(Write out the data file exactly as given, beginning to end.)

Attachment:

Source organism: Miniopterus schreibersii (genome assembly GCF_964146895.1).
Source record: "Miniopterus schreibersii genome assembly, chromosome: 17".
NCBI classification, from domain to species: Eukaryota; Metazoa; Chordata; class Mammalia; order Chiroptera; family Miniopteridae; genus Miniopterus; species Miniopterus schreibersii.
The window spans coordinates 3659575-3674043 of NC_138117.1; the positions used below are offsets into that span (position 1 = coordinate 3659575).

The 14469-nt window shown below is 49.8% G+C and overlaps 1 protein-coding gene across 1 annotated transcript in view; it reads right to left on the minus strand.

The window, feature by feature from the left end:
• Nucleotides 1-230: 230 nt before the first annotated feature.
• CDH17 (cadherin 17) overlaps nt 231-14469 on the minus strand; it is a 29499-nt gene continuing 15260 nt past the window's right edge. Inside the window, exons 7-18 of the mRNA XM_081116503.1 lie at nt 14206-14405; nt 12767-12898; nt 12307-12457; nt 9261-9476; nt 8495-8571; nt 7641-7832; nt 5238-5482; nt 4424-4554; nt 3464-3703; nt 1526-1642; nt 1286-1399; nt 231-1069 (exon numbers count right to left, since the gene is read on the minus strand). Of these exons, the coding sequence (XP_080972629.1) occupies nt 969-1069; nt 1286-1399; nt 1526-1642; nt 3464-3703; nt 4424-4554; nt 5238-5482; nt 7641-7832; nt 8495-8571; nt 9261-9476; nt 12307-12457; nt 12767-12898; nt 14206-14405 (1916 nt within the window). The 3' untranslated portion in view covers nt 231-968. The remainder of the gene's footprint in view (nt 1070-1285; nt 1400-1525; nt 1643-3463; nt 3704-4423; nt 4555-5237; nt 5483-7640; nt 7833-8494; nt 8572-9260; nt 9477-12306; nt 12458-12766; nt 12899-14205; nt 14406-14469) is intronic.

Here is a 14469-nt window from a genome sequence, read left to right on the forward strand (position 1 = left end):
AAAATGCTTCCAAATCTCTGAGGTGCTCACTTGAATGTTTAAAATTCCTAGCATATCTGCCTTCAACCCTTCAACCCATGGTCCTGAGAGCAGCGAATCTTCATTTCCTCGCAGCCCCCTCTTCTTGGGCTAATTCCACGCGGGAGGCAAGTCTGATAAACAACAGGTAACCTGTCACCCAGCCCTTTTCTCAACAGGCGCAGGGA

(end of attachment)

Source organism: Miniopterus schreibersii (genome assembly GCF_964146895.1).
Source record: "Miniopterus schreibersii genome assembly, chromosome: 17".
NCBI classification, from domain to species: Eukaryota; Metazoa; Chordata; class Mammalia; order Chiroptera; family Miniopteridae; genus Miniopterus; species Miniopterus schreibersii.
The window spans coordinates 3659575-3674043 of NC_138117.1; the positions used below are offsets into that span (position 1 = coordinate 3659575).

The 14469-nt window shown below is 49.8% G+C and overlaps 1 protein-coding gene across 1 annotated transcript in view; it reads right to left on the minus strand.

The window, feature by feature from the left end:
• Nucleotides 1-230: 230 nt before the first annotated feature.
• CDH17 (cadherin 17) overlaps nt 231-14469 on the minus strand; it is a 29499-nt gene continuing 15260 nt past the window's right edge. Inside the window, exons 7-18 of the mRNA XM_081116503.1 lie at nt 14206-14405; nt 12767-12898; nt 12307-12457; nt 9261-9476; nt 8495-8571; nt 7641-7832; nt 5238-5482; nt 4424-4554; nt 3464-3703; nt 1526-1642; nt 1286-1399; nt 231-1069 (exon numbers count right to left, since the gene is read on the minus strand). Of these exons, the coding sequence (XP_080972629.1) occupies nt 969-1069; nt 1286-1399; nt 1526-1642; nt 3464-3703; nt 4424-4554; nt 5238-5482; nt 7641-7832; nt 8495-8571; nt 9261-9476; nt 12307-12457; nt 12767-12898; nt 14206-14405 (1916 nt within the window). The 3' untranslated portion in view covers nt 231-968. The remainder of the gene's footprint in view (nt 1070-1285; nt 1400-1525; nt 1643-3463; nt 3704-4423; nt 4555-5237; nt 5483-7640; nt 7833-8494; nt 8572-9260; nt 9477-12306; nt 12458-12766; nt 12899-14205; nt 14406-14469) is intronic.

Here is a 14469-nt window from a genome sequence, read left to right on the forward strand (position 1 = left end):
AAAATGCTTCCAAATCTCTGAGGTGCTCACTTGAATGTTTAAAATTCCTAGCATATCTGCCTTCAACCCTTCAACCCATGGTCCTGAGAGCAGCGAATCTTCATTTCCTCGCAGCCCCCTCTTCTTGGGCTAATTCCACGCGGGAGGCAAGTCTGATAAACAACAGGTAACCTGTCACCCAGCCCTTTTCTCAACAGGCGCAGGGA